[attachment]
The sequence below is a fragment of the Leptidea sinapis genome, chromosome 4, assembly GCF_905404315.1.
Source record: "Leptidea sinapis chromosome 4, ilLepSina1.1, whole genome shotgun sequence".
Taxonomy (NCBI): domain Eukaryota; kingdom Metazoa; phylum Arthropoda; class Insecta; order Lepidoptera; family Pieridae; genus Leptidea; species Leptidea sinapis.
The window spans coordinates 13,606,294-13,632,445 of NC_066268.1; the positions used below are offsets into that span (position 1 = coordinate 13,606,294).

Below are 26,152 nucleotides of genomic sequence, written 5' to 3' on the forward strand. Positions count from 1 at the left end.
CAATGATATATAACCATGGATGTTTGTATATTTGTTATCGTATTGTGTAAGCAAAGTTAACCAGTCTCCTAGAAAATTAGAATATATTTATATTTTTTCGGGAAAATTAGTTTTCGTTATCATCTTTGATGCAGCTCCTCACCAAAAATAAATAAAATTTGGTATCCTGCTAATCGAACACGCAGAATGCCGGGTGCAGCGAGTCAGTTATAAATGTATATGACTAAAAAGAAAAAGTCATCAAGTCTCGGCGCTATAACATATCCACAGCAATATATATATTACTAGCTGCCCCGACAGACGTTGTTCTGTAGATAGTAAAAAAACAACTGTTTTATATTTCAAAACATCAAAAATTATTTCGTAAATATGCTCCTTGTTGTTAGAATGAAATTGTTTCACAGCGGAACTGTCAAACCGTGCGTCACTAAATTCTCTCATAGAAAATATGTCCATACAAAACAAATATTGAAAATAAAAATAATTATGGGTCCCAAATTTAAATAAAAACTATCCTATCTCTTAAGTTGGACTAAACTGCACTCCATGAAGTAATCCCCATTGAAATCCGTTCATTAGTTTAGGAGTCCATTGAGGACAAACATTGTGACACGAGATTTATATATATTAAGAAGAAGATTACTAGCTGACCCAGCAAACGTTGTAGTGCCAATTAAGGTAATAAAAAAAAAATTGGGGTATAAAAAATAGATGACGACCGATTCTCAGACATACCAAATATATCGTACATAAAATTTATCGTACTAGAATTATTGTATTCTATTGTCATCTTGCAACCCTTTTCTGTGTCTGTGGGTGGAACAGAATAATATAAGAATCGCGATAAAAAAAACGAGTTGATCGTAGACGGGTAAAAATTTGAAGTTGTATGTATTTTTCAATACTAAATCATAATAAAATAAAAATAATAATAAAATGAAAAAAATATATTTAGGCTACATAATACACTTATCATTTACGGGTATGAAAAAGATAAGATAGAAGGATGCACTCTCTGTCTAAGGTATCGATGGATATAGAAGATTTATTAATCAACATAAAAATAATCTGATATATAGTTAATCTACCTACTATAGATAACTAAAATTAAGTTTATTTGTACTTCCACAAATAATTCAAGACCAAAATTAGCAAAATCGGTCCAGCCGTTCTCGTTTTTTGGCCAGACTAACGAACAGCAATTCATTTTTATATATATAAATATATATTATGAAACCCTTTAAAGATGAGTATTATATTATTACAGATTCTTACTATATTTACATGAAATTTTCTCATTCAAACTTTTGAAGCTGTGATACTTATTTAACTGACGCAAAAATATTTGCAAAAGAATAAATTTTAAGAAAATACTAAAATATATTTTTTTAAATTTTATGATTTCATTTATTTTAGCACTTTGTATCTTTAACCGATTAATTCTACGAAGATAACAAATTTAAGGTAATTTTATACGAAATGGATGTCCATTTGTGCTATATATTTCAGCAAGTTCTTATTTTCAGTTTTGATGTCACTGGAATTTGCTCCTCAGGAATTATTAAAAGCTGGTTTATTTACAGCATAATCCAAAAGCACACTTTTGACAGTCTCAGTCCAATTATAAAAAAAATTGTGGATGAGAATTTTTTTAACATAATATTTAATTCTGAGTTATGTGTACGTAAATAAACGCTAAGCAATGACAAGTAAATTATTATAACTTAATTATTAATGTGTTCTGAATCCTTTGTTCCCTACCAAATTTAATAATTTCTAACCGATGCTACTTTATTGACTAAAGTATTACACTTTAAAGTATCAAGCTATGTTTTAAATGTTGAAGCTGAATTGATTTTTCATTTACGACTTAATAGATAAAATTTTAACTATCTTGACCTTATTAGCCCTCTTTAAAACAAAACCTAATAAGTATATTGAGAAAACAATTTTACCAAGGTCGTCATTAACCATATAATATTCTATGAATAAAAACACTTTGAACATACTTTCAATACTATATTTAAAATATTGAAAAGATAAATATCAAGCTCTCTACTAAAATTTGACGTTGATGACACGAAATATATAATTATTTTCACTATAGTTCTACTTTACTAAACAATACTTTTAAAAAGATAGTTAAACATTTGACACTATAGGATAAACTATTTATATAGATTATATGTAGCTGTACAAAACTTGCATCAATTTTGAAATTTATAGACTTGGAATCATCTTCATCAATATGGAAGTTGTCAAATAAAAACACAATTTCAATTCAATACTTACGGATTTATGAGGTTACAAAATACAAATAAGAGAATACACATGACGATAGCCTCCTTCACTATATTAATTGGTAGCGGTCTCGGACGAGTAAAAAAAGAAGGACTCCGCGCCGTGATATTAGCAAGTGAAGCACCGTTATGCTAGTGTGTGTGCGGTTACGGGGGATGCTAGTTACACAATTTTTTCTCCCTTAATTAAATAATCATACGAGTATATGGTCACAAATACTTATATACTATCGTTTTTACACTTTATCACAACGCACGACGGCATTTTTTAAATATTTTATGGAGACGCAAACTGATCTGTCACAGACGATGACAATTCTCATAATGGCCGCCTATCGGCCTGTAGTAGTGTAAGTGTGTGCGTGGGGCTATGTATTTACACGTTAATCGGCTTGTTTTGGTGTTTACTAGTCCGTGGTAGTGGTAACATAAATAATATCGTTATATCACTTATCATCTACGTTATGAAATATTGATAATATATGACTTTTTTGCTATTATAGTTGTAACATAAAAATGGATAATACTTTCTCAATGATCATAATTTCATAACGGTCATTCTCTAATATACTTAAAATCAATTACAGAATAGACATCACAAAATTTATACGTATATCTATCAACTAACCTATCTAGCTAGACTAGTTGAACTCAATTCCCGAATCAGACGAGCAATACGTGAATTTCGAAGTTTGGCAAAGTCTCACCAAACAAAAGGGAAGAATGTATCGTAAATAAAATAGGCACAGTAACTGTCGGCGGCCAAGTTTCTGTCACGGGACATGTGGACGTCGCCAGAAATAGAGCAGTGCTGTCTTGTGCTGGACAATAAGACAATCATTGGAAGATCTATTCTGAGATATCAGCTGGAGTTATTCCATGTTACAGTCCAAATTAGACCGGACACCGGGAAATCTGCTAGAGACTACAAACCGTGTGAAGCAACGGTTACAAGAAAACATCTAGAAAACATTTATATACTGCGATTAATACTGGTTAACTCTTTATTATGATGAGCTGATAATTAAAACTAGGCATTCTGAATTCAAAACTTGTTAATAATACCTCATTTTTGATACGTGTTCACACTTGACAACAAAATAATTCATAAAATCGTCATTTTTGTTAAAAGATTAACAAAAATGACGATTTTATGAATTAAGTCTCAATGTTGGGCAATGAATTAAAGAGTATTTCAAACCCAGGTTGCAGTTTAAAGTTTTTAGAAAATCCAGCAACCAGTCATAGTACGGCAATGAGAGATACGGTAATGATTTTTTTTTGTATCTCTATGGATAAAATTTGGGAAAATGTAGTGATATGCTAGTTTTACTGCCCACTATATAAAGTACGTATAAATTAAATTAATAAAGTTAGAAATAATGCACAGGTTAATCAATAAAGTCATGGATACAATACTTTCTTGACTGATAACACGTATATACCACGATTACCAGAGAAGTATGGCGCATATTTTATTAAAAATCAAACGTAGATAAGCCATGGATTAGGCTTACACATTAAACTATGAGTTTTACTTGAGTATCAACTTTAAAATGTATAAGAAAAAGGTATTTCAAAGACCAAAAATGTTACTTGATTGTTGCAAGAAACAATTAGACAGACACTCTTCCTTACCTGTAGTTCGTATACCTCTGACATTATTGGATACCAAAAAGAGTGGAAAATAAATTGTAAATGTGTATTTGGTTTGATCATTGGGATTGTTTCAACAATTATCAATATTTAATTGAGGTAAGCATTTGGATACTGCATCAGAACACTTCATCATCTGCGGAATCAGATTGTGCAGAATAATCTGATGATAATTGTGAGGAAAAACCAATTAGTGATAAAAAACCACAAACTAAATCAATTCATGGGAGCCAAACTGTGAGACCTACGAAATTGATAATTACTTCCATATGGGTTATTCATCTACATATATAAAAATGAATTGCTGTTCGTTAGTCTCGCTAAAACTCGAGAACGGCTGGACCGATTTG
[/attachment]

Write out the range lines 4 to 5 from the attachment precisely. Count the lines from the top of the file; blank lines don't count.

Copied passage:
The window spans coordinates 13,606,294-13,632,445 of NC_066268.1; the positions used below are offsets into that span (position 1 = coordinate 13,606,294).

Below are 26,152 nucleotides of genomic sequence, written 5' to 3' on the forward strand. Positions count from 1 at the left end.